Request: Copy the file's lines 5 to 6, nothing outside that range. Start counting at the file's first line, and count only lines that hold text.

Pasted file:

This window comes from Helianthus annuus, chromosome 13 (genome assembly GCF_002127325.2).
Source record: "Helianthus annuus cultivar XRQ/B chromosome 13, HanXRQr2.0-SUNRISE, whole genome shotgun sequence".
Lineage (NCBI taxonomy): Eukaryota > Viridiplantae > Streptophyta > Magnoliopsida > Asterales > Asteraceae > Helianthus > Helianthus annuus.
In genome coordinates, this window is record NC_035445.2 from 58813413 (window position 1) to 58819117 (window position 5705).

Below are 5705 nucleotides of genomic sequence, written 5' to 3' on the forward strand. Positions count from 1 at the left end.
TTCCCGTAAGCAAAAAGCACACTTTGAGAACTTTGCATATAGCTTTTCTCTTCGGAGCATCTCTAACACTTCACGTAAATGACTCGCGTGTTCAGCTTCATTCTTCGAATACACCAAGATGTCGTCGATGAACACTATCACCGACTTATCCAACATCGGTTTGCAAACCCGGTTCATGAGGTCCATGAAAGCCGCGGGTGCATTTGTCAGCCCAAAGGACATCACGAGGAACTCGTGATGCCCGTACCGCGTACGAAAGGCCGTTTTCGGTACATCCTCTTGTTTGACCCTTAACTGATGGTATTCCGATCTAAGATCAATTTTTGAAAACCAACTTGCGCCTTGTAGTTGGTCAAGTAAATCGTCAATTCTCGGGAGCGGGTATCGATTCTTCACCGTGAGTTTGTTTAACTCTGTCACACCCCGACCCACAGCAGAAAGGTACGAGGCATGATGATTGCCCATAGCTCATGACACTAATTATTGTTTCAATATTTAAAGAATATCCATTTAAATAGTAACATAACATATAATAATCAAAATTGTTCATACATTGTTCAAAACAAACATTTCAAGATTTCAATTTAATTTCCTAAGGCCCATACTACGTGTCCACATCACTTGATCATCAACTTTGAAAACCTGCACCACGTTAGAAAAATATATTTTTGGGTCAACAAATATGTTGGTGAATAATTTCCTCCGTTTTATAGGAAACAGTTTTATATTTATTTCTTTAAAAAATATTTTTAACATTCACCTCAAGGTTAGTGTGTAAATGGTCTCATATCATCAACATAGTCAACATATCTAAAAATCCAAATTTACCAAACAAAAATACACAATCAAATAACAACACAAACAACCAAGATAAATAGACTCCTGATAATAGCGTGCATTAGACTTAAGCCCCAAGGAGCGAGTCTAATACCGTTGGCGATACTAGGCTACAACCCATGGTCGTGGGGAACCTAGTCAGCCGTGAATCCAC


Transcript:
Below are 5705 nucleotides of genomic sequence, written 5' to 3' on the forward strand. Positions count from 1 at the left end.
TTCCCGTAAGCAAAAAGCACACTTTGAGAACTTTGCATATAGCTTTTCTCTTCGGAGCATCTCTAACACTTCACGTAAATGACTCGCGTGTTCAGCTTCATTCTTCGAATACACCAAGATGTCGTCGATGAACACTATCACCGACTTATCCAACATCGGTTTGCAAACCCGGTTCATGAGGTCCATGAAAGCCGCGGGTGCATTTGTCAGCCCAAAGGACATCACGAGGAACTCGTGATGCCCGTACCGCGTACGAAAGGCCGTTTTCGGTACATCCTCTTGTTTGACCCTTAACTGATGGTATTCCGATCTAAGATCAATTTTTGAAAACCAACTTGCGCCTTGTAGTTGGTCAAGTAAATCGTCAATTCTCGGGAGCGGGTATCGATTCTTCACCGTGAGTTTGTTTAACTCTGTCACACCCCGACCCACAGCAGAAAGGTACGAGGCATGATGATTGCCCATAGCTCATGACACTAATTATTGTTTCAATATTTAAAGAATATCCATTTAAATAGTAACATAACATATAATAATCAAAATTGTTCATACATTGTTCAAAACAAACATTTCAAGATTTCAATTTAATTTCCTAAGGCCCATACTACGTGTCCACATCACTTGATCATCAACTTTGAAAACCTGCACCACGTTAGAAAAATATATTTTTGGGTCAACAAATATGTTGGTGAATAATTTCCTCCGTTTTATAGGAAACAGTTTTATATTTATTTCTTTAAAAAATATTTTTAACATTCACCTCAAGGTTAGTGTGTAAATGGTCTCATATCATCAACATAGTCAACATATCTAAAAATCCAAATTTACCAAACAAAAATACACAATCAAATAACAACACAAACAACCAAGATAAATAGACTCCTGATAATAGCGTGCATTAGACTTAAGCCCCAAGGAGCGAGTCTAATACCGTTGGCGATACTAGGCTACAACCCATGGTCGTGGGGAACCTAGTCAGCCGTGAATCCAC